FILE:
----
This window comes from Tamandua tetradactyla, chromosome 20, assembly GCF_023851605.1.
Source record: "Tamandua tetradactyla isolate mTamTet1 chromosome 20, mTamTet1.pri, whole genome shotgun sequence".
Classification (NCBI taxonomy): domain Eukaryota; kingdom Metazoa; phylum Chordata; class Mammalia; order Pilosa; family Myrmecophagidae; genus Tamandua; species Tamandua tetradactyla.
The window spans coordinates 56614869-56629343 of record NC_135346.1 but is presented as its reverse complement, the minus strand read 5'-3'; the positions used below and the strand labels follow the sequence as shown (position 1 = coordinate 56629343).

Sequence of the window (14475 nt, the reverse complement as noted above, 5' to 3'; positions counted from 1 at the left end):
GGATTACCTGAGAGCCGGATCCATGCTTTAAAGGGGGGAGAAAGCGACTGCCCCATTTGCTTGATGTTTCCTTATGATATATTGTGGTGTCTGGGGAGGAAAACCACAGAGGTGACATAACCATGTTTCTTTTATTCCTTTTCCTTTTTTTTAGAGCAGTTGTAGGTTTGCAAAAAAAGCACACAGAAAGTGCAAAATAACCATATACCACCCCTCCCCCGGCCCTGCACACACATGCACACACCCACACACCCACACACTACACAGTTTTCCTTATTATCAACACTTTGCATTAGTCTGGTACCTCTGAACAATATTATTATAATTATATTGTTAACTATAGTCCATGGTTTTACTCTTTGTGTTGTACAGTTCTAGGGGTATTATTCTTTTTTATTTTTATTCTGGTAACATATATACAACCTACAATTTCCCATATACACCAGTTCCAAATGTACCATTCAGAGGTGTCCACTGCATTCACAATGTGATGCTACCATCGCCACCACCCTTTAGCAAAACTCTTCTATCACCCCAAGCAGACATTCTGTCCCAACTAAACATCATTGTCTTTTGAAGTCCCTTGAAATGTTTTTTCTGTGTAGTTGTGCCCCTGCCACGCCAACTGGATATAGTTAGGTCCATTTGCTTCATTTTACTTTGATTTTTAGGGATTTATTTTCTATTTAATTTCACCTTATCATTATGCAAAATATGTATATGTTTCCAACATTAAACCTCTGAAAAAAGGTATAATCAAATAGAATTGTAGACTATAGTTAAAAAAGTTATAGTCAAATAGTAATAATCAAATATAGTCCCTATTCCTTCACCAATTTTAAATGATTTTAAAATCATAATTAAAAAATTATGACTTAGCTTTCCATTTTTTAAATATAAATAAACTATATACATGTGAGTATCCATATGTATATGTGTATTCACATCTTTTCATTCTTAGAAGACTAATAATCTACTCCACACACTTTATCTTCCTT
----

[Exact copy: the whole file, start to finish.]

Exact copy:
This window comes from Tamandua tetradactyla, chromosome 20, assembly GCF_023851605.1.
Source record: "Tamandua tetradactyla isolate mTamTet1 chromosome 20, mTamTet1.pri, whole genome shotgun sequence".
Classification (NCBI taxonomy): domain Eukaryota; kingdom Metazoa; phylum Chordata; class Mammalia; order Pilosa; family Myrmecophagidae; genus Tamandua; species Tamandua tetradactyla.
The window spans coordinates 56614869-56629343 of record NC_135346.1 but is presented as its reverse complement, the minus strand read 5'-3'; the positions used below and the strand labels follow the sequence as shown (position 1 = coordinate 56629343).

Sequence of the window (14475 nt, the reverse complement as noted above, 5' to 3'; positions counted from 1 at the left end):
GGATTACCTGAGAGCCGGATCCATGCTTTAAAGGGGGGAGAAAGCGACTGCCCCATTTGCTTGATGTTTCCTTATGATATATTGTGGTGTCTGGGGAGGAAAACCACAGAGGTGACATAACCATGTTTCTTTTATTCCTTTTCCTTTTTTTTAGAGCAGTTGTAGGTTTGCAAAAAAAGCACACAGAAAGTGCAAAATAACCATATACCACCCCTCCCCCGGCCCTGCACACACATGCACACACCCACACACCCACACACTACACAGTTTTCCTTATTATCAACACTTTGCATTAGTCTGGTACCTCTGAACAATATTATTATAATTATATTGTTAACTATAGTCCATGGTTTTACTCTTTGTGTTGTACAGTTCTAGGGGTATTATTCTTTTTTATTTTTATTCTGGTAACATATATACAACCTACAATTTCCCATATACACCAGTTCCAAATGTACCATTCAGAGGTGTCCACTGCATTCACAATGTGATGCTACCATCGCCACCACCCTTTAGCAAAACTCTTCTATCACCCCAAGCAGACATTCTGTCCCAACTAAACATCATTGTCTTTTGAAGTCCCTTGAAATGTTTTTTCTGTGTAGTTGTGCCCCTGCCACGCCAACTGGATATAGTTAGGTCCATTTGCTTCATTTTACTTTGATTTTTAGGGATTTATTTTCTATTTAATTTCACCTTATCATTATGCAAAATATGTATATGTTTCCAACATTAAACCTCTGAAAAAAGGTATAATCAAATAGAATTGTAGACTATAGTTAAAAAAGTTATAGTCAAATAGTAATAATCAAATATAGTCCCTATTCCTTCACCAATTTTAAATGATTTTAAAATCATAATTAAAAAATTATGACTTAGCTTTCCATTTTTTAAATATAAATAAACTATATACATGTGAGTATCCATATGTATATGTGTATTCACATCTTTTCATTCTTAGAAGACTAATAATCTACTCCACACACTTTATCTTCCTT